Jump to content

This Day in WWII 26 March 1941 - 1945 *1938


Recommended Posts

strombergcarlson-march1942.jpgStromberg - Carlson Ad - March 1942


1941: The German Army High Command gives approval to RSHA and Heydrich on the tasks of SS murder squads (Einsatzgruppen) in occupied Poland.


1941: The British Cruiser York, is severely damaged and then beached at Suda Bay in Crete, when it is hit by an Italian motor boat loaded with explosives.


AnnSheridan1.jpg **Ann Sheridan


1942: Churchill tells the conservatives, 'It now seems very likely that we and our allies cannot lose this war, except through our own fault'.


1942: Two of the freighters from the recent relief convoy are sunk in port by the Luftwaffe. These two ships were still almost fully loaded as damage to the docks at Valletta has prevented their swift unloading. Of the 26,000 tons of supply that had been sent from Egypt on this latest convoy, only 5,000 tons were eventually unloaded.


AnnSheridan2.jpg Ann Sheridan


1942: General Blamey becomes the Commander-in-Chief of Australian Military Forces.


1943: The Eighth Army wins the battle of the Mareth line, forcing the axis troops to retreat to the North.


AnnSheridan3.jpg Ann Sheridan


1944: Koniev's armies reach the River Pruth on a 50-miles front. The Russians recapture Kamenets-Podolsk. in the Ukraine.


1945: The U.S. Third Army reaches Main and establishes contact with U.S. Seventh Army on the East side of Rhine, near Worms. The US Third Army captures Darmstadt.


AnnSheridan4.jpg Ann Sheridan


1945: The Russians take Papa and Devecser, both German strong points covering the approaches to the Austrian border. The Reichsführer-SS is replaced by General Heinrici as Commander in Chief of Army Group Weichsel.


1945: The last organized Japanese troops on Iwo Jima make a suicide attack. Total U.S. killed on Iwo Jima is 6,891, with more than 20,000 Japanese being killed and only 216 captured.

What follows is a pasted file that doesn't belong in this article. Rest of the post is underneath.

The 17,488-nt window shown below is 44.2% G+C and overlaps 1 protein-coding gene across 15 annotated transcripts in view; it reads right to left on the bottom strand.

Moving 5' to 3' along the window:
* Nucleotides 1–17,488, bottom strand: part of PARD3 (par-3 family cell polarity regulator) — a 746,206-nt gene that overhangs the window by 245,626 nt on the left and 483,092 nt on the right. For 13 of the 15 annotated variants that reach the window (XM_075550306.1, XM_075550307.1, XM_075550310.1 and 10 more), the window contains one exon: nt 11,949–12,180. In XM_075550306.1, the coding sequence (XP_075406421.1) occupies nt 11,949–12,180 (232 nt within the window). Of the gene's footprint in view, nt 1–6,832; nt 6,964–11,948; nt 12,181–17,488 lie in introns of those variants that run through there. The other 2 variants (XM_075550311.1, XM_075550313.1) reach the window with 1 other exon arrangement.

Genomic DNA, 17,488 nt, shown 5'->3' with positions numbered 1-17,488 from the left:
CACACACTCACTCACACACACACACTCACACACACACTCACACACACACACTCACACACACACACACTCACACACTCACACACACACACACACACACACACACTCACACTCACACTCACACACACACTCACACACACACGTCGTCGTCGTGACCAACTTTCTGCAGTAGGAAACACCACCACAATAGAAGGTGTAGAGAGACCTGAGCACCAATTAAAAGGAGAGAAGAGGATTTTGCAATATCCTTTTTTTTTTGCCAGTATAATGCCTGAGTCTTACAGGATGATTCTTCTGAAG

*1938: Herman Goering warns all Jews to leave Austria.


AnnSheridan5.jpg Ann Sheridan


**Clara Lou Sheridan was born February 21, 1915, in Denton, Texas, to an automobile mechanic and his homemaker wife. The youngest of five children, she grew up in a normal childhood environment. She was a self-described tomboy and was very athletic, and played on the girls basketball team for North Texas State Teacher's College, where she was planning to enter the teaching field. Her sister thought her beautiful enough to send in a picture of Ann in a bathing suit to Paramount Studios. The "Search for Beauty" contest carried, as the prize, a screen test and a bit part in a movie. She won and was signed to a contract at the age of 19. Her first film was the prize: a bit role in "Wagon Wheels" (1934). Performing under her real name of Clara Lou, she appeared in 12 more films that year, most designed to showcase her beauty along with other starlets that Paramount had signed. Twelve more bit parts followed in 1935. The following year, she left Paramount and signed with Warner Brothers, where more of the same followed. It wasn't until 1938 that Clara Lou, now Ann, landed a role with substance as Laury Ferguson in "Angels with Dirty Faces" (1938). Known as the "Oomph Girl," a nickname she detested, she became one of the most glamorous women in Hollywood. Rex Harrison said of her, "I was struck by her extraordinary magnetism and directness," and noted that he liked her "distinctive quality of earthiness that never transcends to blatant sexiness." Her beauty made her a favorite pin-up, along with Betty Grable. She grew into a leading star who could adapt to any role. She was put into a lot of comedies, many of which were quite forgettable, but the public loved her, and critics began to take notice of her after terrific performances in "Torrid Zone" (1940) and as the saucy waitress who marries George Raft in "They Drive by Night" (1940). She was also singled out for another standout performance in "Kings Row" (1942) with future politician Ronald Reagan. She starred with Cary Grant in Howard Hawks screwball comedy "I Was a Male War Bride" (1949). As she entered the 1950s, however, her career went into a decline. She was aging -- as was sadly evident in her last film, the turgid "Woman and the Hunter" (1957) -- and a crop of younger actresses coming up meant her services were no longer in demand. She moved to New York and took whatever acting jobs she could find, whether on stage or TV. Most soap opera fans may remember her in "Another World" (1964), but she is best remembered by TV audiences as Henrietta Hanks in the western comedy "Pistols 'n' Petticoats" (1966). Her career was taking off again, but the success was short-lived. Ann died on January 21, 1967, in San Fernando Valley, California, of esophageal and liver cancer. She didn't get to live out her series' first season. She was 51.



Measurements: 36-25-35 1/2 (Source: Celebrity Sleuth magazine)

Height: 5' 5 1/2" (1.66 m)


Scott McKay (5 June 1966 - 21 January 1967) (her death)

George Brent (5 January 1942 - 5 January 1943) (divorced)

Edward Norris (16 August 1936 - 6 October 1938) (divorced)


belmontradio-march1944.jpg Belmont Radio Ad - March 1944

Link to comment
Share on other sites


  • Create New...